Throughout the course of the economic crisis, it has been easy to forget that the United States is not the only country that is suffering. In the New York Times, an article was published today about the current state of Spain, a country struggling to escape from the European debt crisis. With Spain on the brink of another recession, Spanish companies are now looking abroad for new business and financing. According to the article, “Standard & Poor’s downgraded the country’s long-term debt rating, to AA- from AA, because of its poor growth prospects and troubled banks.”
The article spoke a lot about Telefónica, the former Spanish public telephone monopoly. The company announced in September that it would create a “new digital unit in London for its most promising mobile and online businesses,” setting off major alarms in Spain. While the company claims that its move to London is not an abandonment of Spain, it is concerning for the country, whose rate of unemployment is already higher than 20%, compared to the average 9.10% in the United States. Also, there is not much merit behind the comment, since the company’s investments in Spain has fallen to 24.5% of its global capital investments in the past financial year, from 27.6% in the 2007 financial year. While the search for business and financing outside of the company can not yet be described as an exodus, this is exactly what the article says should be the priority of the next government after the election on November 20.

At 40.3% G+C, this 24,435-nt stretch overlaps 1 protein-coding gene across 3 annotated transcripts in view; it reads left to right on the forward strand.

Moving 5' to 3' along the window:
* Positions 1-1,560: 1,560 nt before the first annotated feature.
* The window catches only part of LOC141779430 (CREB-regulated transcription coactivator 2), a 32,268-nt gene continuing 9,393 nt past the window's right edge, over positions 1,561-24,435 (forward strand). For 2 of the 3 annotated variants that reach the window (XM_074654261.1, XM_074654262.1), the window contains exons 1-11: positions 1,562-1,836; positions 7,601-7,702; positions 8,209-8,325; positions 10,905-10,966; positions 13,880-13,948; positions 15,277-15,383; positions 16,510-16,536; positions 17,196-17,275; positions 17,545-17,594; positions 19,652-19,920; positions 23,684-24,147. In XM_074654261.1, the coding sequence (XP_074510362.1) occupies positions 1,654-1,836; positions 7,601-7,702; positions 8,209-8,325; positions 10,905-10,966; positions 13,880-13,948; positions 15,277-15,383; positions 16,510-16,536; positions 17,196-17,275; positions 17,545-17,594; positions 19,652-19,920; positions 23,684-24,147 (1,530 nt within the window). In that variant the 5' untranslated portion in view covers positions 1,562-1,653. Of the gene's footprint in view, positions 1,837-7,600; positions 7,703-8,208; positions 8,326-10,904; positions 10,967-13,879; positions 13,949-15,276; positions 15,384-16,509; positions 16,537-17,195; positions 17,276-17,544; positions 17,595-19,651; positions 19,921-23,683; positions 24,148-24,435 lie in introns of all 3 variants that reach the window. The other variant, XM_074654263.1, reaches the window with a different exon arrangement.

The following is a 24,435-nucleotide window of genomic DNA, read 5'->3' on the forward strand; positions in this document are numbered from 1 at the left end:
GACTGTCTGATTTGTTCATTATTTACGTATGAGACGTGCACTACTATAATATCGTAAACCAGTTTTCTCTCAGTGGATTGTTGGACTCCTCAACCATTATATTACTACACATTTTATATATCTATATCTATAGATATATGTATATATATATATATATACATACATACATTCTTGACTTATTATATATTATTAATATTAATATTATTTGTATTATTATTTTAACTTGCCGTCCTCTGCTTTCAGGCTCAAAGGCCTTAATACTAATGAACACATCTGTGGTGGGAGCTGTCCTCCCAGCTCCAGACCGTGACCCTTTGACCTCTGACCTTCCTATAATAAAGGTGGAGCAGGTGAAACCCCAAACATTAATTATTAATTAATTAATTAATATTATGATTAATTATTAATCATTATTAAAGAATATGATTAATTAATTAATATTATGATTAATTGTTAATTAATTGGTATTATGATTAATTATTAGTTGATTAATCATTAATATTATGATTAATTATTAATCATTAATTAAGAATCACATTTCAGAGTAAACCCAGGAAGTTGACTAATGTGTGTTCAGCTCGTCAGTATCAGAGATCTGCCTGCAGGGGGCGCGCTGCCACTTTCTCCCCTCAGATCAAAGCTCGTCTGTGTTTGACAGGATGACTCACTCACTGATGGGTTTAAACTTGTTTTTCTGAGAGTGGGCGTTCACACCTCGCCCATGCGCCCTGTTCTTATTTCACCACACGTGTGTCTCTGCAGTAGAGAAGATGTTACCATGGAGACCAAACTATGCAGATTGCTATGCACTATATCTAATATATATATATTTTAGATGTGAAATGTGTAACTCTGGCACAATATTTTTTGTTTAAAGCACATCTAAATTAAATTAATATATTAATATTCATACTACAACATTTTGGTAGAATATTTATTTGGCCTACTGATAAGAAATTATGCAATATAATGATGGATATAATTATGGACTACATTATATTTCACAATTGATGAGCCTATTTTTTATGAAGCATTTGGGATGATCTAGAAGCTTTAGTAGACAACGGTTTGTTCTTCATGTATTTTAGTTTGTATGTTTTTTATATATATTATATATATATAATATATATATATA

There is no doubt that, as Americans, we have the responsibility to be aware of the current economic situation in the United States. However, I also think that it is important for us to be aware that we are not the only country experiencing hardships. Spain is only one of the MANY other examples.